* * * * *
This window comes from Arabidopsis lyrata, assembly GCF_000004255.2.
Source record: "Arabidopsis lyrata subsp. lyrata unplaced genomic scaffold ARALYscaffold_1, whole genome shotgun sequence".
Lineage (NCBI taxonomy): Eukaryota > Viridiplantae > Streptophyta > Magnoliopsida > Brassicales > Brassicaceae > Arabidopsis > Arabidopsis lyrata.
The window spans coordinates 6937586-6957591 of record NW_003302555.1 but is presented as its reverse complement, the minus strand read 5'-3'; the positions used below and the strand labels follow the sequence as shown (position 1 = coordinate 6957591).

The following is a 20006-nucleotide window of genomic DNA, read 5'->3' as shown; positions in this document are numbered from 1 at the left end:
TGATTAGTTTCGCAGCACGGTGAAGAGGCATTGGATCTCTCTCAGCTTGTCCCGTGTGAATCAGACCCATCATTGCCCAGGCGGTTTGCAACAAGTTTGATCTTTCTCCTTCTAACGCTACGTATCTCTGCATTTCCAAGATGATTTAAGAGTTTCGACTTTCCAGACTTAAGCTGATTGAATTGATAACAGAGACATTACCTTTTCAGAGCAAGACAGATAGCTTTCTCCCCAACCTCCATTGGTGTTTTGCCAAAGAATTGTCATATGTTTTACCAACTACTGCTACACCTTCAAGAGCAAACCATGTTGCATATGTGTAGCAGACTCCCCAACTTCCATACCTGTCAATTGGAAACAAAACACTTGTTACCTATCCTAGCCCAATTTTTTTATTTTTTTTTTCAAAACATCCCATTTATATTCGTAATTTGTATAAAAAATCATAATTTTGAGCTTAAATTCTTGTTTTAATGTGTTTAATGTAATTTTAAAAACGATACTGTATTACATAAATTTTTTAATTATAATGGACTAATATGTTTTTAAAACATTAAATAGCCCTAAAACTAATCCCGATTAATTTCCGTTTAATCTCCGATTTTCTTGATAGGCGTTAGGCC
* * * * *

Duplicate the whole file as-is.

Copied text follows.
This window comes from Arabidopsis lyrata, assembly GCF_000004255.2.
Source record: "Arabidopsis lyrata subsp. lyrata unplaced genomic scaffold ARALYscaffold_1, whole genome shotgun sequence".
Lineage (NCBI taxonomy): Eukaryota > Viridiplantae > Streptophyta > Magnoliopsida > Brassicales > Brassicaceae > Arabidopsis > Arabidopsis lyrata.
The window spans coordinates 6937586-6957591 of record NW_003302555.1 but is presented as its reverse complement, the minus strand read 5'-3'; the positions used below and the strand labels follow the sequence as shown (position 1 = coordinate 6957591).

The following is a 20006-nucleotide window of genomic DNA, read 5'->3' as shown; positions in this document are numbered from 1 at the left end:
TGATTAGTTTCGCAGCACGGTGAAGAGGCATTGGATCTCTCTCAGCTTGTCCCGTGTGAATCAGACCCATCATTGCCCAGGCGGTTTGCAACAAGTTTGATCTTTCTCCTTCTAACGCTACGTATCTCTGCATTTCCAAGATGATTTAAGAGTTTCGACTTTCCAGACTTAAGCTGATTGAATTGATAACAGAGACATTACCTTTTCAGAGCAAGACAGATAGCTTTCTCCCCAACCTCCATTGGTGTTTTGCCAAAGAATTGTCATATGTTTTACCAACTACTGCTACACCTTCAAGAGCAAACCATGTTGCATATGTGTAGCAGACTCCCCAACTTCCATACCTGTCAATTGGAAACAAAACACTTGTTACCTATCCTAGCCCAATTTTTTTATTTTTTTTTTCAAAACATCCCATTTATATTCGTAATTTGTATAAAAAATCATAATTTTGAGCTTAAATTCTTGTTTTAATGTGTTTAATGTAATTTTAAAAACGATACTGTATTACATAAATTTTTTAATTATAATGGACTAATATGTTTTTAAAACATTAAATAGCCCTAAAACTAATCCCGATTAATTTCCGTTTAATCTCCGATTTTCTTGATAGGCGTTAGGCC